George Hendrik Breitner

2 09 2012

George Hendrik Breitner.

Breitner saw himself as ‘le peintre du peuple’, the people’s painter. He was the painter of city views par excellence: wooden foundation piles by the harbour, demolition work and construction sites in the old centre, horse trams on the Dam, or canals in the rain. With his nervous brush strokes, he captured the dynamic street life. By 1890, cameras were affordable, and Breitner had a much better instrument to satisfy his ambitions. He became very interested in capturing movement and illumination in the city, and became a master in doing this. It is not impossible that Breitner’s preference for cloudy weather conditions and a greyish and brownish palette resulted from certain limitations of the photographic material.

Breitner also painted female nudes, but just like Rembrandt he was criticized because his nudes were painted too realistically and did not resemble the common ideal of beauty. In his own time Breitner’s paintings were admired by artists and art lovers, but often despised by the Dutch art critics for their raw and realistic nature.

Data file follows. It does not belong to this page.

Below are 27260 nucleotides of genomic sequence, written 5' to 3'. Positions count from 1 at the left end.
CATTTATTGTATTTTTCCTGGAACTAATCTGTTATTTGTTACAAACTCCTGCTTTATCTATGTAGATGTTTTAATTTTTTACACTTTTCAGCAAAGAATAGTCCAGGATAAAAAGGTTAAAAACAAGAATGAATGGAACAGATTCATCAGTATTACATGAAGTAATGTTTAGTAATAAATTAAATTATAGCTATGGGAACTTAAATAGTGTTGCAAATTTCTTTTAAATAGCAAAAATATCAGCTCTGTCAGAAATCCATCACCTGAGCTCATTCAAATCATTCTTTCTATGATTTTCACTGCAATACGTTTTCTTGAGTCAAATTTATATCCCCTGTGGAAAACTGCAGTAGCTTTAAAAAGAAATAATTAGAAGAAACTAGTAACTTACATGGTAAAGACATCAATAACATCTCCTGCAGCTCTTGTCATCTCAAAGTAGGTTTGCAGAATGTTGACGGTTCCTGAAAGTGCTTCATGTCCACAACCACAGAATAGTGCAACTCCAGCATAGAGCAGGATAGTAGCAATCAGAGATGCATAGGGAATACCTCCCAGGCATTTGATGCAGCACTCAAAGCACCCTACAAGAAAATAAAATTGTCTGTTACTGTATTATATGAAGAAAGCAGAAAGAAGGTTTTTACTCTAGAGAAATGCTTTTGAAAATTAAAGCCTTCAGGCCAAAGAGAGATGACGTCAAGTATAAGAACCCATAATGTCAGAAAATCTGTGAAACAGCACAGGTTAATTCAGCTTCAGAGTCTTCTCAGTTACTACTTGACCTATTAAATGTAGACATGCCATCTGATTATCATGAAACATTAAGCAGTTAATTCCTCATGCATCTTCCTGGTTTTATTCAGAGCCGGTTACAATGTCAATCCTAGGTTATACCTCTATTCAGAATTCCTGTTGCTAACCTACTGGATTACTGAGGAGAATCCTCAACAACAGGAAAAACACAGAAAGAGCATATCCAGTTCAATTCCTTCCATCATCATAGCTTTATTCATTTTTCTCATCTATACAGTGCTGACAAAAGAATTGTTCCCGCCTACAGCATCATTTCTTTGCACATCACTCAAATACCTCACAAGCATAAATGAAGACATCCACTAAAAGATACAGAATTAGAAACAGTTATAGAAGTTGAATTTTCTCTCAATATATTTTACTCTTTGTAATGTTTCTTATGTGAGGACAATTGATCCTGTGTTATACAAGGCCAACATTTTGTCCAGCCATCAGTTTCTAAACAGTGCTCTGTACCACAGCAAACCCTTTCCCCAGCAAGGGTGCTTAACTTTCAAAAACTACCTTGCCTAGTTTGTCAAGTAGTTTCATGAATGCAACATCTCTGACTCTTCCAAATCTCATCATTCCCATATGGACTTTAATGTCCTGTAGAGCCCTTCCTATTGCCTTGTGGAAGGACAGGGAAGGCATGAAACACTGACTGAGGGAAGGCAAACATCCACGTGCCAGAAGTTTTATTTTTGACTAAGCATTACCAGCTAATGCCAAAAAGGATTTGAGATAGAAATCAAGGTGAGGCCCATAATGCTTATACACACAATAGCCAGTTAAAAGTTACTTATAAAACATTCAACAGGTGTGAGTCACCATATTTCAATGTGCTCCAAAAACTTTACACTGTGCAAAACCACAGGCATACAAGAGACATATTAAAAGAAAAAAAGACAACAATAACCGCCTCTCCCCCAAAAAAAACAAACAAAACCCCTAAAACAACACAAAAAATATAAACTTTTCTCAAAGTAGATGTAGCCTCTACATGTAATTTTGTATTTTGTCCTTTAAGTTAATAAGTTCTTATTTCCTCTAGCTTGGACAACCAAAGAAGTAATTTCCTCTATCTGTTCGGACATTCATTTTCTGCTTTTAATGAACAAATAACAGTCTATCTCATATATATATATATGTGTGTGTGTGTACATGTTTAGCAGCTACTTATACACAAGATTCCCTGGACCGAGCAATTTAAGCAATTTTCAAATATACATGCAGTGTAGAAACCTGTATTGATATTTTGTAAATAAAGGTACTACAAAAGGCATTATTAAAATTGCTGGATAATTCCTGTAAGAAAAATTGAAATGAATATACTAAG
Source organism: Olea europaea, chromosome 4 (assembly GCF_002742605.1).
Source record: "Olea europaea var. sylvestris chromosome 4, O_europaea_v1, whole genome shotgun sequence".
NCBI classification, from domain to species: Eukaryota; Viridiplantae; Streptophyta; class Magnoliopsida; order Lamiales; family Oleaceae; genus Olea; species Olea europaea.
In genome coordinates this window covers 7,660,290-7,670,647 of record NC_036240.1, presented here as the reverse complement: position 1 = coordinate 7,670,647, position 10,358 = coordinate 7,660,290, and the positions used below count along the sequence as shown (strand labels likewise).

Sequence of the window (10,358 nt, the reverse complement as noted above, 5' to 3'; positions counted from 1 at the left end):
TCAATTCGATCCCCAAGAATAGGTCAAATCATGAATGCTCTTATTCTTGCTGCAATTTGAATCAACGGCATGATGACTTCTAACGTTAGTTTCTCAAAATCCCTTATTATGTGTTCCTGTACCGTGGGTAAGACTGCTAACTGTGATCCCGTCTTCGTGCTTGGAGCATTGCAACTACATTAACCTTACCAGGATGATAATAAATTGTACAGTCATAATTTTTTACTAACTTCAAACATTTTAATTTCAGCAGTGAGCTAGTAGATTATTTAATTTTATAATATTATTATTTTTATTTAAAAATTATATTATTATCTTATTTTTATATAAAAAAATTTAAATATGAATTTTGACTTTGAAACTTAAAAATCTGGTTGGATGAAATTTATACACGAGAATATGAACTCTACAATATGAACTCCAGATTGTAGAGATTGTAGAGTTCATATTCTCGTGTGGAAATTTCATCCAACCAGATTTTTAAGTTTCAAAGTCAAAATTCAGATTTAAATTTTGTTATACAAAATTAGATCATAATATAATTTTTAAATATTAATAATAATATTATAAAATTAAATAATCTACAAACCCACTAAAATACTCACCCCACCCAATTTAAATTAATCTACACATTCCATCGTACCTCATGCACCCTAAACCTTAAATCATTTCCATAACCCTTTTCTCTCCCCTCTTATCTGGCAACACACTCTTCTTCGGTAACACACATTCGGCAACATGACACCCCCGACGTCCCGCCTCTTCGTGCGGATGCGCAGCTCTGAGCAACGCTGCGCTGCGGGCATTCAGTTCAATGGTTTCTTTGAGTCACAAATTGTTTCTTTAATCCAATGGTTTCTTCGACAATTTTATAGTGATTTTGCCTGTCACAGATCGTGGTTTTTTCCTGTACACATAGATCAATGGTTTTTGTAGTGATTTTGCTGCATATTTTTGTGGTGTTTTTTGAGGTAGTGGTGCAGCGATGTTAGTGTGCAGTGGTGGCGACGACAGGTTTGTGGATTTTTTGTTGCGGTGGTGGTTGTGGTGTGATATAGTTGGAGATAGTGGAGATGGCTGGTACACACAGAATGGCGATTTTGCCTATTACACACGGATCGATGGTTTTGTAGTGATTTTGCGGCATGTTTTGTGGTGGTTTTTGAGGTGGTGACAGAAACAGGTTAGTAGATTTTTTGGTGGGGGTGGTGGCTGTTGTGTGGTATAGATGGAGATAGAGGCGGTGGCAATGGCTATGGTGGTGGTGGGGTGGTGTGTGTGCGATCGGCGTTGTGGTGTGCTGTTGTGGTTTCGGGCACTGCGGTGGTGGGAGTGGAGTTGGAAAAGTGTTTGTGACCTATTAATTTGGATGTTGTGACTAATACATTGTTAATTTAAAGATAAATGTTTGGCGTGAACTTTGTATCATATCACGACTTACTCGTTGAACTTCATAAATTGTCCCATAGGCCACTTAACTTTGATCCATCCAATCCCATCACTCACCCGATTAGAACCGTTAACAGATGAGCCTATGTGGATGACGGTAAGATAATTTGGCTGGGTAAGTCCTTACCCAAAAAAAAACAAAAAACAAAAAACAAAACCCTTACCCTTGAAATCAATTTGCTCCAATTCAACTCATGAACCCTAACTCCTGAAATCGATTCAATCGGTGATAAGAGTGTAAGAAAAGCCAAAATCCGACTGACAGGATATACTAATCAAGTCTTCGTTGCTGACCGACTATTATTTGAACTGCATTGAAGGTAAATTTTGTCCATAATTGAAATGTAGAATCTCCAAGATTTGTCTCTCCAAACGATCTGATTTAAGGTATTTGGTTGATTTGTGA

Breitner was a well known painter and photographer. But he is now mostly known for his relationship with Van Gogh.  They sketched and painted together but its not my impression that they thought much of each other. After Van Gogh’s death Breitner said of Van Gogh’s work, “‘I can’t help it, but to me it seems like art for Eskimos, I cannot enjoy it. I honestly find it coarse and distasteful, without any distinction, and what’s more, he has stolen it all from Millet and others.”

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2 responses

3 09 2012

I’d never heard of him. Thanks for this. I quite like some of his work.

3 09 2012
David Halliday

You’re welcome. Just discovered him myself.

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